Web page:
“A teacher is one who helps others and influences lives forever.”
Rachel Baughman, an inspiring and powerful teacher for refugees in Fargo, North Dakota, shared her story and experiences on teaching refugees from Somalia, Nepal, Rwanda, and a variety of other locations that have all come and resettled in North Dakota.
“I’ll be going into my 6th year of teaching, so still I’m pretty early in my career,”she said. “And this is my first year working with refugees. Part of that I worked on a native reservation in South Dakota.”
Ms. Baughman was asked if she noticed any specific impact on North Dakota’s community ever since the refugees came and settled. “Yeah! Sure,” she said with enthusiasm. “North Dakota was settled by primarily Norwegian and Germanic people and very white, very farming community and in the past couple of decades there’s been a large influx of refugees and it started with Bosnians in the 1990’s and then today with Somali population and other displaced people throughout the middle east and Africa. The community is definitely adjusting. I think the community does struggle with how to welcome this new culture and how to I think.”
Ms. Baughman paused as she added: “Unfortunately, some people hold some pretty prejudiced beliefs about what they want their community to look like, and these refugees don’t really fit into that picture.
She also mentioned why North Dakota has been a great place for refugees: “There are thousands of open jobs in North Dakota so it’s a great place for them to come and find work, and a lot of people in Fargo reached out to them to make them feel welcome. We have a lot of celebration of culture, new neighbor nights, and those sort of things to welcome them into the community.”
One would probably ask, why North Dakota? What makes North Dakota stand out as a shelter for refugees? “The fact that North Dakota has many industries that are booming and a lot of open jobs is definitely a factor there’s also a lot of space, a lot of apartment complexes, a lot of housing, a lot of room for North Dakota cities to grow,” Ms. Baughman said.
Another factor she mentioned is: “There’s good public transit. So people don’t necessarily need a car to get around in the city of Fargo or West Fargo. So it’s easy to have a job, not need a car to get to work, and have an affordable place to live.”
We then discussed how the coming of these refugees affected North Dakota’s economy. “They’re [have] actually been a lot of studies right now, there hasn’t been a lot of transparent data-keeping about how much it costs to resettle refugees, versus how much refugees contribute to the economy,” Ms. Baughman said. “Cause obviously it costs a lot of money to bring people into your community, to cover the cost for six months and to support them in that way but without, and I don’t know all the official data on it, but I know without refugees, the job openings would be so huge. I mean the North Dakota economy couldn’t be growing as it is without all of these newcomers. So they’ve allowed the North Dakota economy to continue to grow and thrive because there aren’t a lot of people moving to North Dakota otherwise, so they’ve been a very important part of the North Dakota economy and work force.”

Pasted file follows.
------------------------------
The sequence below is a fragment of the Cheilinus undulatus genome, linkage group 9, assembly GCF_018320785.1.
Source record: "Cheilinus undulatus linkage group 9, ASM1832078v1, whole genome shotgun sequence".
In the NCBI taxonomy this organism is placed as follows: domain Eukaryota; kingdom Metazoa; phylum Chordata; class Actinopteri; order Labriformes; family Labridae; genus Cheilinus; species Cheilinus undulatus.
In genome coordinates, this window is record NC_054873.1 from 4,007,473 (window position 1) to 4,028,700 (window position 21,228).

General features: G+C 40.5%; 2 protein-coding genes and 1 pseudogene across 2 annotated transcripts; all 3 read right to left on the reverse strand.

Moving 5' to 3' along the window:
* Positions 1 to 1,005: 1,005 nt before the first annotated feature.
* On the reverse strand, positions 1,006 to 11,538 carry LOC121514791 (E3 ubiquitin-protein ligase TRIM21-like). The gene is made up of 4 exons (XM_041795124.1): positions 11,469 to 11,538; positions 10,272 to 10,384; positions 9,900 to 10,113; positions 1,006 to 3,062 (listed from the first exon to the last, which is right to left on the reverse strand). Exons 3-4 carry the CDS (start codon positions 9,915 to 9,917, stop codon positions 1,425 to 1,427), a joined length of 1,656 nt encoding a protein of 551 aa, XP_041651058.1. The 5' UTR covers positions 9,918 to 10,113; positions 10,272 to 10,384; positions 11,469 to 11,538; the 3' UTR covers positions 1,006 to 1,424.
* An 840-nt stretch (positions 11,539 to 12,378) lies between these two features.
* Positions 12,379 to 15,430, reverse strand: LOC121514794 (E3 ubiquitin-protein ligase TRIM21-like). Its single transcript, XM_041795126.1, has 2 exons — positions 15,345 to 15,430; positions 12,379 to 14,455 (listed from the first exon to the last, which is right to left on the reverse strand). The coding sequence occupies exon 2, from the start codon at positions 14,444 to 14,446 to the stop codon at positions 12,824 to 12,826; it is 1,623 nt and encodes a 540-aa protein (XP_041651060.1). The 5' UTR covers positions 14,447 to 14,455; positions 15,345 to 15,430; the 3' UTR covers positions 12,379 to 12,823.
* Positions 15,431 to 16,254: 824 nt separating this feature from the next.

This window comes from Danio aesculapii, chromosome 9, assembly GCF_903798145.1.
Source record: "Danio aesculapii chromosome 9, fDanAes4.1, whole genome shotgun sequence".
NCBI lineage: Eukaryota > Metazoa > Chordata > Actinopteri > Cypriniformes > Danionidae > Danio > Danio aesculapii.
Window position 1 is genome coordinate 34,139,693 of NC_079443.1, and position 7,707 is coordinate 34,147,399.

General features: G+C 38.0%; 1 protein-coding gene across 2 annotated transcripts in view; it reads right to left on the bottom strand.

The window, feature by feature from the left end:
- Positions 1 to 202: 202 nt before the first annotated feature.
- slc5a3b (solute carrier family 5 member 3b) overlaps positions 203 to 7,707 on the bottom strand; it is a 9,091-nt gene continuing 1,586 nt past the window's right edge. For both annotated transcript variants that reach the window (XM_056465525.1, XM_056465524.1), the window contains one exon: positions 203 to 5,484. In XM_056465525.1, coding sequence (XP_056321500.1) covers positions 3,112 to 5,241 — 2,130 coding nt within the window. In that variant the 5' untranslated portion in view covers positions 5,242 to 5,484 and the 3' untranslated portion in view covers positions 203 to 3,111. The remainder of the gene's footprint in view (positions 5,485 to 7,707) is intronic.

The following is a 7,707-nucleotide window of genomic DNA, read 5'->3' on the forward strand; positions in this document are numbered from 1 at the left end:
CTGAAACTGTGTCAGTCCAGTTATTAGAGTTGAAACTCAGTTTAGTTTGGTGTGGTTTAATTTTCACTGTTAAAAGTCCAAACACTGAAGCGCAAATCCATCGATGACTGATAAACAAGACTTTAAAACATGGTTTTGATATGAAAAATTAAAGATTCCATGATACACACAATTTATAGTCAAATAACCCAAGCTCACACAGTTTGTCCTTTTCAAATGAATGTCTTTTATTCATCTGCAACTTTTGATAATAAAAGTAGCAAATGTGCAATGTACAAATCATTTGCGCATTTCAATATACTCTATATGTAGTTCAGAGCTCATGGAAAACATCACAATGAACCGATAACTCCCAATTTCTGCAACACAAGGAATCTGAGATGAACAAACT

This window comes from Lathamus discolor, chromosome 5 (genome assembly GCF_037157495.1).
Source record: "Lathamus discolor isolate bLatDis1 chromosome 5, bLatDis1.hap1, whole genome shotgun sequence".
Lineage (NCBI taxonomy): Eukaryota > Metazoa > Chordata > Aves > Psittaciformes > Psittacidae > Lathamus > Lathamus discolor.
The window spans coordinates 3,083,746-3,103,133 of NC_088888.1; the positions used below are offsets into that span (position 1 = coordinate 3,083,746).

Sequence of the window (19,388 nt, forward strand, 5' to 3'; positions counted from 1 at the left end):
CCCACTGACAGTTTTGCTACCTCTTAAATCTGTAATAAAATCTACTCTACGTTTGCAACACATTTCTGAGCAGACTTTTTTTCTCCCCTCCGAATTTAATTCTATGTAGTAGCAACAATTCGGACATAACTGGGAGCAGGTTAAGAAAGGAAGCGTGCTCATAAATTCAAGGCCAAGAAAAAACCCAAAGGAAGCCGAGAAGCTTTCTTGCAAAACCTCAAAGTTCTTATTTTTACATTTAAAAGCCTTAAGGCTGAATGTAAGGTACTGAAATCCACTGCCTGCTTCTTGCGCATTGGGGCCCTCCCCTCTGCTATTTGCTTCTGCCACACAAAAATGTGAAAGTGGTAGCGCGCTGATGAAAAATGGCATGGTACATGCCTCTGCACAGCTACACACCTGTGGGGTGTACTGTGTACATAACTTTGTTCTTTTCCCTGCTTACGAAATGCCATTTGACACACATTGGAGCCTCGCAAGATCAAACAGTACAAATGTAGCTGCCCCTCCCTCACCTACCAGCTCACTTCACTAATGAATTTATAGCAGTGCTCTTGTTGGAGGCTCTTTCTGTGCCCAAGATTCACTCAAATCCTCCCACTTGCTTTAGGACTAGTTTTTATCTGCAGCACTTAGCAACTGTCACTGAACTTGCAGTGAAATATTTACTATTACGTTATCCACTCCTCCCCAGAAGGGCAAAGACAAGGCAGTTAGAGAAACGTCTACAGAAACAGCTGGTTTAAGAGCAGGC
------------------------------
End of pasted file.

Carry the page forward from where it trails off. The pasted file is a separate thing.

She has changed the lives of these refugees and given them strength when they were at their weakest, she enlightened their minds and completely changed their perspectives of the world. But how did Ms. Baughman personally become affected by her students?
“I think as a teacher, I always learn more than my students learn which is one of the greatest things about being a teacher and I’ve learned a lot about obviously their cultures from the food to the dancing,” she said.
“I’ve attended a couple of their weddings, and it’s just always wonderful to feel welcomed in a part of a community and I feel, getting to know their families, I feel like it’s been really enriching for me personally to understand and to know these different experiences that they have had; it’s also been incredibly humbling given my lifestyle and my upbringing and the challenges these kids have faced before they were 16 years old I could never dream of, you know I could never imagine handing myself. It’s just really inspirational to work with these people. These brave, brave individuals who have, are really, putting up an excellent fight to make a life and a future for themselves. So it definitely gets me out of bed in the morning with a smile on my face.”